In the News: 'Augie Professor, Inventor Dies at 91'
Wednesday, May 2, 2012
The following story appears in the May 2, 2012, edition of the Argus Leader:
Augie Professor, Inventor Dies At 91
V. Ronald Nelson Built State's First Heart Defibrillator
By Jill Callison, Argus Leader
If Augustana College’s physics department needed a piece of equipment that wasn’t in its bare-bones budget, V. Ronald Nelson would build it himself.
“He was the founding father of our physics department, and there wasn’t much money so he was always scavenging,” said Milton Hanson, who taught chemistry at Augustana from 1964 to 2004 and now is a professor emeritus.
“They built a lot of their own things.”
One piece of equipment Nelson built was the first defibrillator ever used in a South Dakota hospital. He and physics lab assistant Gary Giedd converted metal kitchen spatulas into the electrodes placed on the patient’s chest.
Nelson died Saturday in Sioux Falls. He was 91. His funeral service is today.
Nelson was born at Webster and was valedictorian at Waubay High School in 1939. He joined the Augustana faculty two years after graduating cum laude from the school in 1944.
It was in 1953 that Dr. Geoffrey Cottam, a heart surgeon at what was then McKennan Hospital, approached Nelson about building what was then called a “heart shocker” or a defibrillator. Cottam knew that a small electrical shock could restore a patient’s interrupted heart rhythm.
The defibrillator now is on display at the Sanford Health Medical Museum. According to an account written by Nelson, Cottam approached him on a Friday and said he wanted the defibrillator in time for a surgery Monday.
The kitchen spatulas cost $2.50. Purchasing the electrodes would have cost about $50. Nelson and Giedd ground the spatulas into the desired spoonlike shape.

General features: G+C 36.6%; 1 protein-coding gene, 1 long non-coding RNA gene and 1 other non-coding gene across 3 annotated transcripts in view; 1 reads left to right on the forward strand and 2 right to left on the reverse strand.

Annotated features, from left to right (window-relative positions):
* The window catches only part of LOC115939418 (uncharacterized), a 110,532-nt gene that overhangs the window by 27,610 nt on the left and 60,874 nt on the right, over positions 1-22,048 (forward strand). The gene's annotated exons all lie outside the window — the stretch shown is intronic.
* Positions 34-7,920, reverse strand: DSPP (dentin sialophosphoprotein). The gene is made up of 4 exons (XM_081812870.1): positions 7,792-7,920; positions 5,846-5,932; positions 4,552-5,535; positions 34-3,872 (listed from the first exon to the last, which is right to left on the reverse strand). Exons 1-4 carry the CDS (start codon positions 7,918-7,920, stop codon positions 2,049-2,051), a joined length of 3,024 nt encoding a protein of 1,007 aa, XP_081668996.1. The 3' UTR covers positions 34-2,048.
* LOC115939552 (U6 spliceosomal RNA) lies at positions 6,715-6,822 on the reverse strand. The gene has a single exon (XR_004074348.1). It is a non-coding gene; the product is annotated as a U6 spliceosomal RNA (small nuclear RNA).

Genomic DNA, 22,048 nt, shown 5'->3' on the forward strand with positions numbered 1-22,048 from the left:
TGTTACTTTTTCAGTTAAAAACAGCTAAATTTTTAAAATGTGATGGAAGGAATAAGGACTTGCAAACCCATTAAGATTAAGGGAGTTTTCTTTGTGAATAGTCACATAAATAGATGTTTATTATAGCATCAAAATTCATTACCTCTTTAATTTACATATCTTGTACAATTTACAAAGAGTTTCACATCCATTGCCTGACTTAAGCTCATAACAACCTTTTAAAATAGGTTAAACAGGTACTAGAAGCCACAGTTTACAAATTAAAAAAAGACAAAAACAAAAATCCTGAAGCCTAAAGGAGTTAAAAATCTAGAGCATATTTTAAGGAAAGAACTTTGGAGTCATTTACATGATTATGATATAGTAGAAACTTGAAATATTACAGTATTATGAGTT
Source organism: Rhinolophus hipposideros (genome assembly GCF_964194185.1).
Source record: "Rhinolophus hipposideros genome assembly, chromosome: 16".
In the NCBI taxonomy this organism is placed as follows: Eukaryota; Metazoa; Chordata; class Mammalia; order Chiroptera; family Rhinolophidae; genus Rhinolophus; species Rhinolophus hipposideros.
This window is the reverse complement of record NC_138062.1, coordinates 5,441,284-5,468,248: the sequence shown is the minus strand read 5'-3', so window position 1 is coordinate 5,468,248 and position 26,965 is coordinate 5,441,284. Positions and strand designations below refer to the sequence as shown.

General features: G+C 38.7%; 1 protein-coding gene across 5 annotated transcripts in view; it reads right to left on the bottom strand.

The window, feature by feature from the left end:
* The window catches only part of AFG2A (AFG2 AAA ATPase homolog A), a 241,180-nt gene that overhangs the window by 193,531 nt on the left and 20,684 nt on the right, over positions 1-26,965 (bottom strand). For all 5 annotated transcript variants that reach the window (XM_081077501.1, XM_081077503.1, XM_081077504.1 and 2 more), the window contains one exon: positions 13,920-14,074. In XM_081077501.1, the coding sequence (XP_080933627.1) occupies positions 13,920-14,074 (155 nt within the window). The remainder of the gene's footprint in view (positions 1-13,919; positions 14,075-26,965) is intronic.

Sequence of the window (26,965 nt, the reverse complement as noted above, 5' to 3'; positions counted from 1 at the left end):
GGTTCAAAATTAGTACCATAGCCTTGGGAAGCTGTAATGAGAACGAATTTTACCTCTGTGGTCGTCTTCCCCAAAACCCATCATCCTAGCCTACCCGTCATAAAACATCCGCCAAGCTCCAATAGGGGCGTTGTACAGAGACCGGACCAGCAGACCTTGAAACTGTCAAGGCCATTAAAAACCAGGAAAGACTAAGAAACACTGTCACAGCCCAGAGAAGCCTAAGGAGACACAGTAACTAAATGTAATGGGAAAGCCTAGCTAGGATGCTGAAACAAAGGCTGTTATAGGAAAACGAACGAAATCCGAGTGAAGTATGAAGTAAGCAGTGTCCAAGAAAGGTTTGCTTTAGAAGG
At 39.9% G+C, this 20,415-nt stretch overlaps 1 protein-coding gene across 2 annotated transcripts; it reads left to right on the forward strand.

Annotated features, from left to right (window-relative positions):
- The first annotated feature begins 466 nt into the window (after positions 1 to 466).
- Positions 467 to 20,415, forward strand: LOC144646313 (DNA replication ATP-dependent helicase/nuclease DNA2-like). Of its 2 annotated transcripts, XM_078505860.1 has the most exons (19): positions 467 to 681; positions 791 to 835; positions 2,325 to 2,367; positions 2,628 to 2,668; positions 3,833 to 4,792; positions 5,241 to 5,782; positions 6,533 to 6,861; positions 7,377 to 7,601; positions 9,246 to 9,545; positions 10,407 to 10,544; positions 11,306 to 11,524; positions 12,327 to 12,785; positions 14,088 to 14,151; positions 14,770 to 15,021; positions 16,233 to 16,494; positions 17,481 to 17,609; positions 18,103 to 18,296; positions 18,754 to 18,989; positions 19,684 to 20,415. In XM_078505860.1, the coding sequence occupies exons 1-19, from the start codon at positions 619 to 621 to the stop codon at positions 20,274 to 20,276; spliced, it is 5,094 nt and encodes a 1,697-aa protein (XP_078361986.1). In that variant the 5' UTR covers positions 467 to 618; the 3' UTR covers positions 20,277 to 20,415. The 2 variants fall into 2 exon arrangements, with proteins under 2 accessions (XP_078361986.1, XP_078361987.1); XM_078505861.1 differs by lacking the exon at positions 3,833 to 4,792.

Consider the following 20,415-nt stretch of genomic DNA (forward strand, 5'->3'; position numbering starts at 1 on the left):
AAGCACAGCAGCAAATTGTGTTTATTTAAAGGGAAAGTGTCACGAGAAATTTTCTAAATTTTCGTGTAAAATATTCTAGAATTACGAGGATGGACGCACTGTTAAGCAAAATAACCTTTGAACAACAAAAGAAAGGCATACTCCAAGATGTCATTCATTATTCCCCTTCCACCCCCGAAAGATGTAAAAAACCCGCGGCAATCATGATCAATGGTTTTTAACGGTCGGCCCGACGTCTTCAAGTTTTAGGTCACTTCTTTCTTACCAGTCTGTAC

Nelson’s account says he built a second defibrillator for McKennan and later constructed models for what was then Sioux Valley Hospital and facilities in Mitchell and Armour. Another account states Sioux Valley used Nelson’s defibrillator first.
Funding for the two original defibrillators came from Cottam, who paid about $200 each. He didn’t need the first defibrillator for that Monday surgery, but it later was used successfully.
Hanson describes Nelson as a gentle man.
“When you came to him with a problem, he was always gracious and would bend over backward to help you,” he said. “He was helpful when you needed counsel; he was helpful if you had a problem.”
In the 1960s, Nelson was asked to investigate a gas explosion at a house. He determined how much wet soil pipeline gas would travel through before the odor dissipated.
“That was when he first began to suspect that some gas valves were defective,” Hanson said. “For the rest of his career, he did a lot of expert witness testimony where defective gas valves caused problems such as fires and explosions.”
Chet Whitney took courses from Nelson at Augustana. Nelson later hired Whitney to teach at the college, and they worked together for 36 years.
Nelson emphasized aeronautics, which was unusual for a college in the Midwest, Whitney said. For a time, Augustana owned an airplane simulator that gave students the experience of being in the air.
Nelson focused on teaching more than research, turning out physics teachers who could help others, Whitney said.
“He was more than usually interested in physics teachers than most physics professors are,” Whitney said. “Secondary school teachers, and at the college level. There was a time when the chairman of every physics department in every college in South Dakota was an Augie grad.”
Nelson and Whitney worked together on building an electronic control system to assemble feed at Zip Feed Mill in Sioux Falls. They used photographic timers that were purchased from a electronics hobby outfit.
“It was a neat little shortcut,” Whitney said.
In 1959, Nelson was honored as the Argus-Leader’s Citizen of the Week. The story noted that Nelson had developed an instrument to assist a music student’s control of pitch, volume and quality. His department also created a “divining rod” that could locate metal or minerals by “signals that penetrated cement, glass, brick, adobe, snow, water, ice or rock.”